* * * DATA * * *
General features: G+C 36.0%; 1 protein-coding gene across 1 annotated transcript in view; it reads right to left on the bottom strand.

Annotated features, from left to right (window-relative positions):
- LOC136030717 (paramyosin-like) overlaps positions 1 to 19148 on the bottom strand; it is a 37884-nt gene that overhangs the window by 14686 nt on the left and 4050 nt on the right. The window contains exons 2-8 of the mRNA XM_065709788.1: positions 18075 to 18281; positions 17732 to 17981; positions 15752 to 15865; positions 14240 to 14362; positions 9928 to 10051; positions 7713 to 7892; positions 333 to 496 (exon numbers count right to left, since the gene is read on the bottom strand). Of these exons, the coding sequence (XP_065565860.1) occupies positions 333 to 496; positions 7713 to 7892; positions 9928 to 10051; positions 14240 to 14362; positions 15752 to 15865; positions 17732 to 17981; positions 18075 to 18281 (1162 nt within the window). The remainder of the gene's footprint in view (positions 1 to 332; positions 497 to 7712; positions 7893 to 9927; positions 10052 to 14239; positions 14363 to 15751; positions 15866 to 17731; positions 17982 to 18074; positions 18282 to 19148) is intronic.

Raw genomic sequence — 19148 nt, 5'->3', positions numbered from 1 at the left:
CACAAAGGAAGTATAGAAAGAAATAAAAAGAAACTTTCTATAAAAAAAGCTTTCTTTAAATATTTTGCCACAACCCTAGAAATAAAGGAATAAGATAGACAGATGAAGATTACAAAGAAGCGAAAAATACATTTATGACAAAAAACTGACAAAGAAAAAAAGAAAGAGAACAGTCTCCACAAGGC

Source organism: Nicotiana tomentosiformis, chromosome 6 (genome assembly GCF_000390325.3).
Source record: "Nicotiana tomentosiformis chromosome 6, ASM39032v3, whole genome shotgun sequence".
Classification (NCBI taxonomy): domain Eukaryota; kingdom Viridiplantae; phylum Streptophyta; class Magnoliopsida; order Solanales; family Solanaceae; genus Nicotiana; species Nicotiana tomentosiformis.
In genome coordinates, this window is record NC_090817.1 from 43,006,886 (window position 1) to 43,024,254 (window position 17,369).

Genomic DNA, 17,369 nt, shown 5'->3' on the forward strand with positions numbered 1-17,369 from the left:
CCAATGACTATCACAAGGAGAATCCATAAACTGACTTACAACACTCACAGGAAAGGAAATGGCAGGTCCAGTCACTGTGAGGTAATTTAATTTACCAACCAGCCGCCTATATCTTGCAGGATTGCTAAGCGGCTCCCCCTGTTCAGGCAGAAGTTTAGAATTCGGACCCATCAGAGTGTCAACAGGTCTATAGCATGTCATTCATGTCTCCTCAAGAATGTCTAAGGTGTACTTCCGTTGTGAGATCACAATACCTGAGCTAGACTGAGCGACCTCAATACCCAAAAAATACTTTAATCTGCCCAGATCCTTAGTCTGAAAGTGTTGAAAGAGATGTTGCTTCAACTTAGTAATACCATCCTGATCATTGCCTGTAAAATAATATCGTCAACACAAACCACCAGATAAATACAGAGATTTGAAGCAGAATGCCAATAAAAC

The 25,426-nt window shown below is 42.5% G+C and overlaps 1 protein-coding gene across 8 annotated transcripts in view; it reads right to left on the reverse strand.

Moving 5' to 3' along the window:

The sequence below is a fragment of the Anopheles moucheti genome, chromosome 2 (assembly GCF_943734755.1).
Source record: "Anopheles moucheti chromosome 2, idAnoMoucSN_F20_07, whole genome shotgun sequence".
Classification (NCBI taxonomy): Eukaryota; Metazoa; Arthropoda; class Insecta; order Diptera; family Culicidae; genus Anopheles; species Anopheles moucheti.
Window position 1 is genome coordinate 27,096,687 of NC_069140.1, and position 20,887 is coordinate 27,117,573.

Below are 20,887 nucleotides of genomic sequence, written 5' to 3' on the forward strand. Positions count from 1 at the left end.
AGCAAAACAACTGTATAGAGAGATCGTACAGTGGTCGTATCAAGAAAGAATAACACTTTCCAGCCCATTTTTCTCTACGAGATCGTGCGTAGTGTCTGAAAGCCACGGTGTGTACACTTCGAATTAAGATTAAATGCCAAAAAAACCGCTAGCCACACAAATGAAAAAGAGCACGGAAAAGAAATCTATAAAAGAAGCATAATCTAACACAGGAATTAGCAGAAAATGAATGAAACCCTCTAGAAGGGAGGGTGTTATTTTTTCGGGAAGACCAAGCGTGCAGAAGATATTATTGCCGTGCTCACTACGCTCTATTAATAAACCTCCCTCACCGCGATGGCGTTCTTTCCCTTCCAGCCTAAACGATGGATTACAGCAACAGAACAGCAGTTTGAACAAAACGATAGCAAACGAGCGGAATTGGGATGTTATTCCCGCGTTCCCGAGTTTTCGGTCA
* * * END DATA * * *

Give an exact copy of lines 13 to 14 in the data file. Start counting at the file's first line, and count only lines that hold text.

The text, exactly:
Moving 5' to 3' along the window:

The sequence below is a fragment of the Anopheles moucheti genome, chromosome 2 (assembly GCF_943734755.1).